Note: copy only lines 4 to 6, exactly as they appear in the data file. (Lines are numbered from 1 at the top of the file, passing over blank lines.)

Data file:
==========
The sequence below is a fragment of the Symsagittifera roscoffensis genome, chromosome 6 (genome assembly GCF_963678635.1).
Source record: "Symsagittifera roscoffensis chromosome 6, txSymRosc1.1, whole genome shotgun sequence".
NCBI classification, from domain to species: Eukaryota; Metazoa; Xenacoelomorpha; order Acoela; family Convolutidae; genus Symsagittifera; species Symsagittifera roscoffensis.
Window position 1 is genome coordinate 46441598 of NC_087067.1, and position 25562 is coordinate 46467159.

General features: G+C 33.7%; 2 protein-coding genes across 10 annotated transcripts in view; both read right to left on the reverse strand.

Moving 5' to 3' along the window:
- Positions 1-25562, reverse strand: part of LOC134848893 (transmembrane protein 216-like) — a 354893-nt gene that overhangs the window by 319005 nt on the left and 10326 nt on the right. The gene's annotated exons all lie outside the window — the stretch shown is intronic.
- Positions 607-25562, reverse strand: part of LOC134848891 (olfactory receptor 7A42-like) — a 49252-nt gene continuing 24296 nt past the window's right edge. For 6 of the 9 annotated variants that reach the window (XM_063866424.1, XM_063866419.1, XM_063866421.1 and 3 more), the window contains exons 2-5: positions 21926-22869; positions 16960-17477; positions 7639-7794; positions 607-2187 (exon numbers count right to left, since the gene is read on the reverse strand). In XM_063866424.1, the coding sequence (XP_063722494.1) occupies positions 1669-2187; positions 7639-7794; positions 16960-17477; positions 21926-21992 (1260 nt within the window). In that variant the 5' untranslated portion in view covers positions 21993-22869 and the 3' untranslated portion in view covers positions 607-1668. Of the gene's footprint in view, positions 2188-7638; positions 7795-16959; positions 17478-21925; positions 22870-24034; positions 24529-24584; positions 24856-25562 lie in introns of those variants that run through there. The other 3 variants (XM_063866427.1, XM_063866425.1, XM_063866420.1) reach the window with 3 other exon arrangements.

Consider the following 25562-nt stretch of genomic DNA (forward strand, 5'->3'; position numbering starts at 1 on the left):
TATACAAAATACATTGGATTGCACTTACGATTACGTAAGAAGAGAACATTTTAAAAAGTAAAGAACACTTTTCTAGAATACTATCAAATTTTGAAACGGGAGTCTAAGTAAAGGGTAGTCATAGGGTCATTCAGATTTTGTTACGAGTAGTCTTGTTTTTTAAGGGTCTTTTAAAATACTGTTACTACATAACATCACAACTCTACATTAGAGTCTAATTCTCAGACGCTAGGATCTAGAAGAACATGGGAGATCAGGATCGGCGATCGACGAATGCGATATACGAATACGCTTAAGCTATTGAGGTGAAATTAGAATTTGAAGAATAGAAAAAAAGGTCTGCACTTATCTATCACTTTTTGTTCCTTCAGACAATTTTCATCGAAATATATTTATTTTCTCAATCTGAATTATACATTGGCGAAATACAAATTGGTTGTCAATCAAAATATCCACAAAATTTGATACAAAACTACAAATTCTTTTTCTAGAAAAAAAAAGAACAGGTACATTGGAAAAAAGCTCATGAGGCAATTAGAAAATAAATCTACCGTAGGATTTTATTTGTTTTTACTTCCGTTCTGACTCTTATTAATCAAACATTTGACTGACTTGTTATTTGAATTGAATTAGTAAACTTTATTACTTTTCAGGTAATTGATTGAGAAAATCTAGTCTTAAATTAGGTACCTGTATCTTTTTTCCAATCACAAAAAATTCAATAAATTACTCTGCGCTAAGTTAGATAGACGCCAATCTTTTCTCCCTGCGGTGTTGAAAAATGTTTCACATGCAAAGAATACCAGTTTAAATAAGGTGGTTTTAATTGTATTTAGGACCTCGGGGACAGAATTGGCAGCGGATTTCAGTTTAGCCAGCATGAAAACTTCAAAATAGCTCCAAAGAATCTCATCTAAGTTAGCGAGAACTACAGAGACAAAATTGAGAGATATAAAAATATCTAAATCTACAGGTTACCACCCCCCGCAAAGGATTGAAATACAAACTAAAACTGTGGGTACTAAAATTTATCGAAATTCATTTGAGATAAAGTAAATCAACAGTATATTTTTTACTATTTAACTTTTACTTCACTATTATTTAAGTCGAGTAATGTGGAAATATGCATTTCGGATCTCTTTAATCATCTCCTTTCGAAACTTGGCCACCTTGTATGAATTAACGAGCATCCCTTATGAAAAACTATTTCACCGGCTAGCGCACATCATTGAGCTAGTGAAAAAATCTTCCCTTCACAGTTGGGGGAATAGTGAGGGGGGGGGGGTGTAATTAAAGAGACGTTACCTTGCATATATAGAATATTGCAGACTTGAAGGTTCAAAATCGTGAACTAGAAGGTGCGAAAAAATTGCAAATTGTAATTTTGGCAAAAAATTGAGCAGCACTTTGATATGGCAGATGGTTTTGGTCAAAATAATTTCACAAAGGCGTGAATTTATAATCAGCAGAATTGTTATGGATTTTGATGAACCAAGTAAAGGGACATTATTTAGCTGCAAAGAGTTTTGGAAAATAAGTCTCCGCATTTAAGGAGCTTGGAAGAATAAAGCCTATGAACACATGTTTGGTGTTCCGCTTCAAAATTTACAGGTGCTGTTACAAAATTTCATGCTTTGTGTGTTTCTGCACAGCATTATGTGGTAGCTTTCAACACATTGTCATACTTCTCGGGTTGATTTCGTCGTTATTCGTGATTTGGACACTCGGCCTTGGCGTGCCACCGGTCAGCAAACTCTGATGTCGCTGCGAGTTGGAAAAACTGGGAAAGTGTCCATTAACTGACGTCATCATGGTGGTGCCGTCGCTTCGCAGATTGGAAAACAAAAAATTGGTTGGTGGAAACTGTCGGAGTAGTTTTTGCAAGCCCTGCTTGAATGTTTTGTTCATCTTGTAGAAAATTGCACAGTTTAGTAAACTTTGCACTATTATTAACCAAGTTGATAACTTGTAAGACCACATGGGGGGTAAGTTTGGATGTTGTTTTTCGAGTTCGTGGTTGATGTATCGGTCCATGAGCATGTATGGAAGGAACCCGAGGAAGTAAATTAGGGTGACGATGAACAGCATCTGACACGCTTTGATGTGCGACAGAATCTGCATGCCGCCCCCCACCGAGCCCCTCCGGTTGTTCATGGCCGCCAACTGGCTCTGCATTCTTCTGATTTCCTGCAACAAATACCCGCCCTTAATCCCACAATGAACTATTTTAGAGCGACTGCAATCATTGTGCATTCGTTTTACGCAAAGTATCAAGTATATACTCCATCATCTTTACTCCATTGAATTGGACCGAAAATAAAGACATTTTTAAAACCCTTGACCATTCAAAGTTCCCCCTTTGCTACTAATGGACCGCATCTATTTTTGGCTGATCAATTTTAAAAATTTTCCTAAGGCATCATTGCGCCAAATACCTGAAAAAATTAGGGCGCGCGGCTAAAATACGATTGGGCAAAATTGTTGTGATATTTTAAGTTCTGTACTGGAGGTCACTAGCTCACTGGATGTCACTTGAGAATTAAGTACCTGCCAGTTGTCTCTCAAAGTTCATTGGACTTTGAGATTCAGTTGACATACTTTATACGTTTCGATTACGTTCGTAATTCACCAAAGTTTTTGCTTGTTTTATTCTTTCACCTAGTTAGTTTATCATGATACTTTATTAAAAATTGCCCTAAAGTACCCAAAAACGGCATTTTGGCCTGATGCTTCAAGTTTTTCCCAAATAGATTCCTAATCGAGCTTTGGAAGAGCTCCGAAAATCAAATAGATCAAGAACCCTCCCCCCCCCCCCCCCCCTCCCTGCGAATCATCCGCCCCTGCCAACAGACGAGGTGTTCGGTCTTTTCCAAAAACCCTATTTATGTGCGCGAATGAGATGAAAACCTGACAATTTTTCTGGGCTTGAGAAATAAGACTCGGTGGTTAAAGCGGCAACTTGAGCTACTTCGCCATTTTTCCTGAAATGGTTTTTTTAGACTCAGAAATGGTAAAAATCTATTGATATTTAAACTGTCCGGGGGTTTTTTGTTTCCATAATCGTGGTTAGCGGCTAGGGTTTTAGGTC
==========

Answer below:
Window position 1 is genome coordinate 46441598 of NC_087067.1, and position 25562 is coordinate 46467159.

General features: G+C 33.7%; 2 protein-coding genes across 10 annotated transcripts in view; both read right to left on the reverse strand.

Moving 5' to 3' along the window: